ESPN radio host and TV commentator Stephen A. Smith told Arsenio Hall on his talk show over the weekend that Kobe Bryant was "right on point" in his assessment that he wasn't comfortable with Miami Heat players protesting in support of Trayvon Martin without knowing all of the facts.
Bryant was quoted in the upcoming issue of the New Yorker as saying: "I won't react to something just because I'm supposed to, because I'm an African American," he reportedly said. " ... If something happens to an African American, we immediately come to his defense? Yet you want to talk about how far we've progressed as a society? Well, we've progressed as a society, then don't jump to somebody's defense just because they're African American."
Smith said that while it is clear that black people are "outnumbered" in society, that doesn't give them a "license to be unfair." He added that people needed to "exercise a level of fairness and justice."
Thousands of educators across Memphis and Shelby County were honored Sunday at the annual Celebration of Teachers. The event, coordinated by Shepherding the Next Generation – a national group of pastors and ministry leaders advocating for improvements in education – was held to pay tribute to and congratulate teachers for their hard work.
Teachers in more than 100 local churches were celebrated as part of the countywide event. During morning and afternoon worship service, participating pastors preached on the value of the teaching profession, and presented teachers with special gifts to express appreciation for their commitment to positively impact the lives of children.
"It feels really great to know that we are appreciated and valued outside of the classroom," said Brenda Taylor, fourth grade teacher at Ross Elementary and member of New Shelby Missionary Baptist Church (Collierville).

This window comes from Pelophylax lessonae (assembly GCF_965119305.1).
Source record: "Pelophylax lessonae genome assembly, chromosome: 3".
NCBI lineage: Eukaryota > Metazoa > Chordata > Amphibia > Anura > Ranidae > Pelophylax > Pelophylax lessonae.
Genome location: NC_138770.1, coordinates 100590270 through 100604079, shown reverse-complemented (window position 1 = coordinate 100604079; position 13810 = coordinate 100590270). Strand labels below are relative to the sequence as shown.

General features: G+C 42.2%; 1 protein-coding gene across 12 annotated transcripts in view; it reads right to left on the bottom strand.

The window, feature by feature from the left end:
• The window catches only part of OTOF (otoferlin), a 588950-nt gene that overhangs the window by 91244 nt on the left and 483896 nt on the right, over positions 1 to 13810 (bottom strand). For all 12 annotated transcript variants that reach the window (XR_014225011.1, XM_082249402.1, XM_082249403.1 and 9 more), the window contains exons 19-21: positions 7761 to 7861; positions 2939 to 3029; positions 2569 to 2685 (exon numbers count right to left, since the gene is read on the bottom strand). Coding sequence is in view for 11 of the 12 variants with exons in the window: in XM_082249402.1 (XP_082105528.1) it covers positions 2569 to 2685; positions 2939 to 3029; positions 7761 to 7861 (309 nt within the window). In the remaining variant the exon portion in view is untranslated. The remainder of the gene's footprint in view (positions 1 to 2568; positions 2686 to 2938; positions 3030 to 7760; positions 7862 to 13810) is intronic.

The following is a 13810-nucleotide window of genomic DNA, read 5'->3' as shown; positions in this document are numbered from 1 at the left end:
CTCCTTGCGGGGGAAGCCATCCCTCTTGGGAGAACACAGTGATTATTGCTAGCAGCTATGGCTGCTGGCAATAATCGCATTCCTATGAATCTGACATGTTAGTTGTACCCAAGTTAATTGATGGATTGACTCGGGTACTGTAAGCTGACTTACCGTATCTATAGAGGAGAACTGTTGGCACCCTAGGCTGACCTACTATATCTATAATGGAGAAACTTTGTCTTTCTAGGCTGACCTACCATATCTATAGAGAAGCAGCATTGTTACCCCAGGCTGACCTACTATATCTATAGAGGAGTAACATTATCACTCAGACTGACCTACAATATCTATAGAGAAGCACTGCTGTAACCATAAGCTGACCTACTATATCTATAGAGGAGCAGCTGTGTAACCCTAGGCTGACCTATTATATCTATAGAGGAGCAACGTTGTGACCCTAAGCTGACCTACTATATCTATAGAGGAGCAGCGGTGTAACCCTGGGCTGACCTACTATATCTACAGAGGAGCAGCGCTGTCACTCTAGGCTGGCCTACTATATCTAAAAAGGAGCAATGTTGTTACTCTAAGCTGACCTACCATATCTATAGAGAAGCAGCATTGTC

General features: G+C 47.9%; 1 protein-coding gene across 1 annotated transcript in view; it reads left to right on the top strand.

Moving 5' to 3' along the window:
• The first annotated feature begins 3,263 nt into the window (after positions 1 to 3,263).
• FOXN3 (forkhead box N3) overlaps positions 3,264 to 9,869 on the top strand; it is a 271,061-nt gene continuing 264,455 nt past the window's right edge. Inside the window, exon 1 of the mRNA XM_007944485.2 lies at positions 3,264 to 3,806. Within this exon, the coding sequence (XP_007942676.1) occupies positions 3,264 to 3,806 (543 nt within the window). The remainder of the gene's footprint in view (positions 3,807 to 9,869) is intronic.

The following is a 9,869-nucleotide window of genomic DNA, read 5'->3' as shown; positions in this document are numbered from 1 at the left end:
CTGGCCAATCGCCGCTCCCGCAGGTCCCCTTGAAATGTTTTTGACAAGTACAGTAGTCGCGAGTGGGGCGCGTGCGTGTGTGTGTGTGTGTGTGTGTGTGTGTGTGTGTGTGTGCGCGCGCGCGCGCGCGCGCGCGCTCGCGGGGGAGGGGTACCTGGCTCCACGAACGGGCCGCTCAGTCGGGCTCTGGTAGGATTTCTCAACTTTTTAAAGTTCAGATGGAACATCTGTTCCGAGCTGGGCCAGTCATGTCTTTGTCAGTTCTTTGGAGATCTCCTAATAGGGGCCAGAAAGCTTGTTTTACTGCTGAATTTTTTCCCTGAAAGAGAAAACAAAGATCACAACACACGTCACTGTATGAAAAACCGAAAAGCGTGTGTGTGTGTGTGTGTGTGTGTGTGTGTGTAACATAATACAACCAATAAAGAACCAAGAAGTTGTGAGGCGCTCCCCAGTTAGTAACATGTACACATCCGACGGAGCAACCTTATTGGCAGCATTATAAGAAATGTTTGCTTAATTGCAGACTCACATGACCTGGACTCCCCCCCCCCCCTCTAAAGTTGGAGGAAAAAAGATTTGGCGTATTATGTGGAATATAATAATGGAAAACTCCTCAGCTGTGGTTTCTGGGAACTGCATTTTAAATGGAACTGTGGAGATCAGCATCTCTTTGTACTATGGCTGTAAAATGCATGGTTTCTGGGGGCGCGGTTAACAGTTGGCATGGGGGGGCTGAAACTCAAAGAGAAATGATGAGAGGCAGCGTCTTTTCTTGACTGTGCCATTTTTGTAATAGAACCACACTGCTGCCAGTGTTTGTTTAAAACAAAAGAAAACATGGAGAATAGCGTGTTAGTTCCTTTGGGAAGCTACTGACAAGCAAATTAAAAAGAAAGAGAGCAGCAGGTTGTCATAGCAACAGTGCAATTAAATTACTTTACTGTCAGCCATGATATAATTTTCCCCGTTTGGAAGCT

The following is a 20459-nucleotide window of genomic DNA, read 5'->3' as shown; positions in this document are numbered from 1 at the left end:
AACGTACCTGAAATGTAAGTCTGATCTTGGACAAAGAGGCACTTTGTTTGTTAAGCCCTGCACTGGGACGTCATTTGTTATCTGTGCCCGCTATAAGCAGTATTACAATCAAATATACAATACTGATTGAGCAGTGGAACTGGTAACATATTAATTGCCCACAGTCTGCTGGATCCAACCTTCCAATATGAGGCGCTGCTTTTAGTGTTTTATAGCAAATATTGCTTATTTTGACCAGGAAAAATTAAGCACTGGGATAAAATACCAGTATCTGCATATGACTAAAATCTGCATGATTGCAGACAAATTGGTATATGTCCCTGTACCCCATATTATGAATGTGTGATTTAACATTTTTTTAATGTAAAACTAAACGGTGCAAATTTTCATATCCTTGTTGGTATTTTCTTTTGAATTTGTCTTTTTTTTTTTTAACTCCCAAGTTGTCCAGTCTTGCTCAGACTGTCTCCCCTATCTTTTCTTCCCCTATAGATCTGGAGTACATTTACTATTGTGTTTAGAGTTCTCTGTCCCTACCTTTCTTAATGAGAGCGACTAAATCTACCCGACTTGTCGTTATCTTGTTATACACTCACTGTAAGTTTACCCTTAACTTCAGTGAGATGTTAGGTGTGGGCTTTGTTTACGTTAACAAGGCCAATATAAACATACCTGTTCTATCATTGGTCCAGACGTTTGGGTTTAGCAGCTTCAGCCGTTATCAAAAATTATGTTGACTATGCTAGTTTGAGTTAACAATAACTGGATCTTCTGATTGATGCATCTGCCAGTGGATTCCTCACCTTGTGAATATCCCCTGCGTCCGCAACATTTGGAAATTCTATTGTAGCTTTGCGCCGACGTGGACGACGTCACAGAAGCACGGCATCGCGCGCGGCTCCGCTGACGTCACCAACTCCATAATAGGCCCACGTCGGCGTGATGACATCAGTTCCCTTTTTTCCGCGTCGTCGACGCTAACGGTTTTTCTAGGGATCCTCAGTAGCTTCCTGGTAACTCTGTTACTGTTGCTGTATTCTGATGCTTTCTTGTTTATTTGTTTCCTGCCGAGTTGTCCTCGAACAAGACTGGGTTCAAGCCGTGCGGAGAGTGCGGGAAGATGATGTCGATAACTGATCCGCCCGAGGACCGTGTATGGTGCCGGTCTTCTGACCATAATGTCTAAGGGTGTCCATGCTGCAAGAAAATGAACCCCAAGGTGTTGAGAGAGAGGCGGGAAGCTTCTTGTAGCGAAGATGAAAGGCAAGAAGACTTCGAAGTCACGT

"I love teaching, and having the added support from my pastor and church members is a reminder that what teachers do really matters – not just to students and parents, but to the entire community."
Top Ten DVD List for April 1, 2014
"When Jews Were Funny"
"Psych: The Eighth and Final Season"
"Doc Martin: Series Six"
The Iconic Living Legends Awards Ceremony and Exhibit – scheduled to coincide with National Women's History Month – was held recently on Langston University's Oklahoma City campus.
The Iconic Living Legends Award salutes women who have had an iconic impact on the progress of women. This year's honorees included Lelia Foley-Davis, who became the first African-American woman elected mayor in the United States when she was elected mayor of Taft, Okla. on April 3, 1973.
During her acceptance speech, Foley-Davis took the audience back in time for a glimpse of the past and then reflected on the success and progress that she said so many have had a hand in fostering She brought to life episodes of difficulty and depression, detailing barriers created by whites and blacks. She also emphasized how hard people worked to overcome the obstacles.
These days, it seems as though Americans are spending more for college while getting less value in return – a trend research validates, says entrepreneur Matt Stewart.
"The average cost for an in-state public college is $22,261, and a moderate budget for a private college averaged $43,289 for the 2012–2013 academic year; for elite schools, we're talking about three times the cost of your local state school," says Stewart, a spokesperson for College Works Painting, (www.collegeworks.com), which provides practical and life-changing business experience for college students who have shown potential for success. Interns operate their own house-painting business with hands-on guidance from mentors.
Making matters worse, adults in their 30s have 21 percent less net worth than 30-somethings 30 years ago, according to a new Urban Institute report.
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